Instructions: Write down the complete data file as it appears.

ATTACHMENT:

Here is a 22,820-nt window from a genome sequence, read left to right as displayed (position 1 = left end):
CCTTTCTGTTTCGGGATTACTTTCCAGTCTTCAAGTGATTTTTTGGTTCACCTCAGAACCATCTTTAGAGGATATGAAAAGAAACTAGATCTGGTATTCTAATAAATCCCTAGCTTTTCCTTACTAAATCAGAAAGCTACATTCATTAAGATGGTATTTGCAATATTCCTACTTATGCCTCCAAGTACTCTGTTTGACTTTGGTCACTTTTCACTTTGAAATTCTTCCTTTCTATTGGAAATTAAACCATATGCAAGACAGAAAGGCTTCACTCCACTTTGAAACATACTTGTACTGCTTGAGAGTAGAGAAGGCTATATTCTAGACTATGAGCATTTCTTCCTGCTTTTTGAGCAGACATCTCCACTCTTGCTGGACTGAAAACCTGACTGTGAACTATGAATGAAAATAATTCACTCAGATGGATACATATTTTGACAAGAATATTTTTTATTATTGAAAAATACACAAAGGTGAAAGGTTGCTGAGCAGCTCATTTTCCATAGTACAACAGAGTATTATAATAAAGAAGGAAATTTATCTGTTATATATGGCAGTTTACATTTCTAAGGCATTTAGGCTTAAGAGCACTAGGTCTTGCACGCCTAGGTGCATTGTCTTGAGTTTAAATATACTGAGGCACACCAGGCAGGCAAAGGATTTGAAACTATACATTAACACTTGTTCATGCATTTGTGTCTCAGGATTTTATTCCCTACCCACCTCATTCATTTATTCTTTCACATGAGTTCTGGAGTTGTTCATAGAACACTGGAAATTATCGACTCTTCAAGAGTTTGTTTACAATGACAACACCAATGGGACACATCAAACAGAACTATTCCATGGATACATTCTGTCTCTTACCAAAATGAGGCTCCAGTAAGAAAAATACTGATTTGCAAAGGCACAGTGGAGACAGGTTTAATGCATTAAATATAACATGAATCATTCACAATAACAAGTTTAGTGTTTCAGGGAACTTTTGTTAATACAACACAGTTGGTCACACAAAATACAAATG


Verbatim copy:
Here is a 22,820-nt window from a genome sequence, read left to right as displayed (position 1 = left end):
CCTTTCTGTTTCGGGATTACTTTCCAGTCTTCAAGTGATTTTTTGGTTCACCTCAGAACCATCTTTAGAGGATATGAAAAGAAACTAGATCTGGTATTCTAATAAATCCCTAGCTTTTCCTTACTAAATCAGAAAGCTACATTCATTAAGATGGTATTTGCAATATTCCTACTTATGCCTCCAAGTACTCTGTTTGACTTTGGTCACTTTTCACTTTGAAATTCTTCCTTTCTATTGGAAATTAAACCATATGCAAGACAGAAAGGCTTCACTCCACTTTGAAACATACTTGTACTGCTTGAGAGTAGAGAAGGCTATATTCTAGACTATGAGCATTTCTTCCTGCTTTTTGAGCAGACATCTCCACTCTTGCTGGACTGAAAACCTGACTGTGAACTATGAATGAAAATAATTCACTCAGATGGATACATATTTTGACAAGAATATTTTTTATTATTGAAAAATACACAAAGGTGAAAGGTTGCTGAGCAGCTCATTTTCCATAGTACAACAGAGTATTATAATAAAGAAGGAAATTTATCTGTTATATATGGCAGTTTACATTTCTAAGGCATTTAGGCTTAAGAGCACTAGGTCTTGCACGCCTAGGTGCATTGTCTTGAGTTTAAATATACTGAGGCACACCAGGCAGGCAAAGGATTTGAAACTATACATTAACACTTGTTCATGCATTTGTGTCTCAGGATTTTATTCCCTACCCACCTCATTCATTTATTCTTTCACATGAGTTCTGGAGTTGTTCATAGAACACTGGAAATTATCGACTCTTCAAGAGTTTGTTTACAATGACAACACCAATGGGACACATCAAACAGAACTATTCCATGGATACATTCTGTCTCTTACCAAAATGAGGCTCCAGTAAGAAAAATACTGATTTGCAAAGGCACAGTGGAGACAGGTTTAATGCATTAAATATAACATGAATCATTCACAATAACAAGTTTAGTGTTTCAGGGAACTTTTGTTAATACAACACAGTTGGTCACACAAAATACAAATG